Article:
Mount Warren’s north face was as yet unclimbed, winter or summer. We needed an excuse for a nine-day ski tour into the northern Wind Rivers, and a first winter ascent would be a nice coup. On top of packs towering over our heads we added rock and ice gear, easily the heaviest load I have ever carried in winter. At least those packs explained why it took us so long to reach the Dinwoody Glacier. I noticed every morning my down sleeping bag was getting thinner. Fortunately, we were able to stop during lunches to dry out our bags, and watch them steam while hands hid in parka pockets. I wondered how well we’d be faring if there were no sun. After four days of slogging we made a huge snow cave at the snout of the glacier, an ice palace for six and gear. But still the bags collected insensible perspiration during the night, which froze (sublimates actually, changing directly from water vapor to ice) before escaping the bag, eventually turning a lovely down bag into a frozen mat. The only day of bad weather in a nine-day trip – a ground blizzard, the likes of which Wyoming is so famous for – kept us from climbing Mount Warren, foiling as well the rest of the party’s attempt on Gannett Peak. The take home from that trip had little to do with winter climbing per se: I know we could have climbed that stupid face given decent weather. Rather it was about those damned frozen sleeping bags. There had to be a better way to do things than tents or snow caves. And there was.
We had this little gig to teach winter survival and cross country skiing near Leadville, Colorado, one of the coldest and least intelligent places to camp out in January. We could camp out in tents, but what kind of instructors would we be if we were as dumb as the clients? Instead, we tried out our new skill of igloo building, which we’d been practicing. After several comfortable nights in very cold weather, we discovered our sleeping bags actually dried out in the igloos, even if we spilled something on them. When it was 37 below with a thirty-five mile wind outside, inside with a stove and a couple candles lit, our Igloo Hilton occasionally got up to 40 degrees above. I’ll let you do the math, but believe me; it’s a staggering difference. Our clients kept making excuses to get out of their tents which, despite propane heaters, were desperately cold, just to come “visit us” and sit awhile in a warm, cheery igloo. Our igloos didn’t flap in the wind all night, they kept our bags dry for nine days, and they were warm.
A few years later while teaching some winter mountaineering courses at the U, students were aghast when I told them we would be camping in igloos THEY would make. Every class one student would suggest taking tents, you know, just in case the igloos “don’t work out.” I told them, not to worry, that I was a licensed igloo contractor; that I have never failed to make an igloo. And besides, which would they rather carry, an 8-pound tent or a 10 ounce saw? In many classes I would make igloos that interconnected with domed doorways between: a condominium igloo village. Oh, we would have some broken or falling blocks now and then, but these were easily repaired. The students loved them, and actually learned a useful skill in college…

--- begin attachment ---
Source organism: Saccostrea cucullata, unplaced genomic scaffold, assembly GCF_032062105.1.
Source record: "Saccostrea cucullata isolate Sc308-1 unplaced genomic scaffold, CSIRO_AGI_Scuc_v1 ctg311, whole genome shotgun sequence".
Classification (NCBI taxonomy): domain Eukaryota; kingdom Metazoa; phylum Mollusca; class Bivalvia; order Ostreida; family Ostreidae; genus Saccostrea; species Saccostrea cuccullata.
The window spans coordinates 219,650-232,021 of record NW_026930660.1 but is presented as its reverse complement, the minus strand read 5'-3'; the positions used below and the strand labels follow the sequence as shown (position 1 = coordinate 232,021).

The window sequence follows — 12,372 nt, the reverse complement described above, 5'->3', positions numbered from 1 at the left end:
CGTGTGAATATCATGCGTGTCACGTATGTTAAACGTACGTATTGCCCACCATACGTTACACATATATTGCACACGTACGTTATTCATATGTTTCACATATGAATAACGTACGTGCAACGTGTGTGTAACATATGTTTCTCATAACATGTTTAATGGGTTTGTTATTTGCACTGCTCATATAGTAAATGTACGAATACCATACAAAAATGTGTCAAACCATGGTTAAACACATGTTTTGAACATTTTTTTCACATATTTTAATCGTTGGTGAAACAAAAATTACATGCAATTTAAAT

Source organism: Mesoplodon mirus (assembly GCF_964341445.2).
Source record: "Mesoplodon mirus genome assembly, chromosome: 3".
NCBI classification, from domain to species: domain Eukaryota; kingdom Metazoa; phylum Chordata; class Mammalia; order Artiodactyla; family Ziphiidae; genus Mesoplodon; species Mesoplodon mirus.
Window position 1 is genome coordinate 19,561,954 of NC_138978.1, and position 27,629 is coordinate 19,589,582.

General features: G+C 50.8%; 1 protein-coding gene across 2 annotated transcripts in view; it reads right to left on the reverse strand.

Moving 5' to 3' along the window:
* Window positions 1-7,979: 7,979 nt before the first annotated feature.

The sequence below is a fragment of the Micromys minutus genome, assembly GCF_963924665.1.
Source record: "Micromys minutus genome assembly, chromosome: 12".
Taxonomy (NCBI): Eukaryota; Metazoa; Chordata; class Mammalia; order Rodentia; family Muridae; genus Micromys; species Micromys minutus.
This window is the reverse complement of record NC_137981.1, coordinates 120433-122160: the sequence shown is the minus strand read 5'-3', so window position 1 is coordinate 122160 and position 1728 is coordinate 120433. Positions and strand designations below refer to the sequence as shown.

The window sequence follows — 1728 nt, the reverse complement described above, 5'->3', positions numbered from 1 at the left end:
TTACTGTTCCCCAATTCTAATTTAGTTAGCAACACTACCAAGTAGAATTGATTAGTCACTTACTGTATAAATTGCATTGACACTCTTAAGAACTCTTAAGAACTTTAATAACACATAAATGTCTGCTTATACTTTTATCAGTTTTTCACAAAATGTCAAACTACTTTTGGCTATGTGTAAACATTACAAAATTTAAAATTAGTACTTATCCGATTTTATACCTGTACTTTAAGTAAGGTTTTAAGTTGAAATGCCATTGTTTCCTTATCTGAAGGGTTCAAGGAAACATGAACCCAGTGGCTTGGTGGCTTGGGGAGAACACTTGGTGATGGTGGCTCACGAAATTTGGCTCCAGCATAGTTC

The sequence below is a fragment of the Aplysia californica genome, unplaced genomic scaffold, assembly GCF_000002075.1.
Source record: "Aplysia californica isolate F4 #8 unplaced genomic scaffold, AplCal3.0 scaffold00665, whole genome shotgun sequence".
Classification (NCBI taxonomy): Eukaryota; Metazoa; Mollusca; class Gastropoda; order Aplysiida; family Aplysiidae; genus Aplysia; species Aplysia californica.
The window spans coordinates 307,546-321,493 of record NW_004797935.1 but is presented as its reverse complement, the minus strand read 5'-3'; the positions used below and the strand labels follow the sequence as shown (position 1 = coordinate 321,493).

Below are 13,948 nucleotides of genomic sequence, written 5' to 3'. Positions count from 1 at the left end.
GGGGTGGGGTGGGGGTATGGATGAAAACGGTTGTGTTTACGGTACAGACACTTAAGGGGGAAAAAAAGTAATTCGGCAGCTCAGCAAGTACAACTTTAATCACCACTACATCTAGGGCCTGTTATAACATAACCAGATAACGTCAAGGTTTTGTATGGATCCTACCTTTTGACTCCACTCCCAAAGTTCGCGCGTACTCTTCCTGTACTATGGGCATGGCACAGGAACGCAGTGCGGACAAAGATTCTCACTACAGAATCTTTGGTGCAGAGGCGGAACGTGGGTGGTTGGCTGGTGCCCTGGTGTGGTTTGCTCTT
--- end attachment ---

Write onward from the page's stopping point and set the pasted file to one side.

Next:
One January a friend and I decided that since the skiing was so bad (as I said, a guy’s gotta have projects…) we would ski up and build an igloo on the ridge just east of the Pfeifferhorn. We even took along one of those mini, one-burner Coleman lanterns so we could light the interior enough for a good night photo. I had one of those little clamps, which mounts a camera to an ice axe, from which I took several thirty-minute exposures, all in swirling snow. I hoped the long exposures would cancel out the wind-blown snow, which they did. I think the editor is going to use one of these for the magazine, so now you know how I did it. And the igloo? Let me tell you how nice and warm it was with a Coleman lantern inside… The next day we climbed over the Pfeifferhorn and skied out Hogum Fork, and I know it was all better without having to carry a bloody tent.
The igloo which most stands out in my mind was during a winter climb on the Middle Teton. We had skied past a trio of friends who had gotten a late start, and made camp only two hours above the trailhead. And now, the three of them were hopelessly wet after only one night out in the winter Tetons. We continued on, armed with two 10 ounce saws-one cuts blocks while the other shapes them into place- I have to admit it felt committing to be out in the Tetons without a winter tent, but we knew we could build something. We skied up through “the Meadows” of Garnet Canyon, looking for a safe building site, opting finally for the base of the Middle Teton, where a huge granite overhang would protect us from hang fire above. While we usually have to stomp out powder snow with skis in the Wasatch and wait an hour or so to begin cutting blocks, the windpack (read: hard slab avalanche junkies…) in the Tetons was ready made for igloo blocks. We were in a hurry to get out of the wind, and during construction not enough care was taken to slant in each row of blocks more than the one beneath it. Consequently, our Teton igloo was a bit more pointed than it should be, but we knew it would work just fine. We dove in for a good night, slamming in the tails of our skis so they wouldn’t take off in the wind.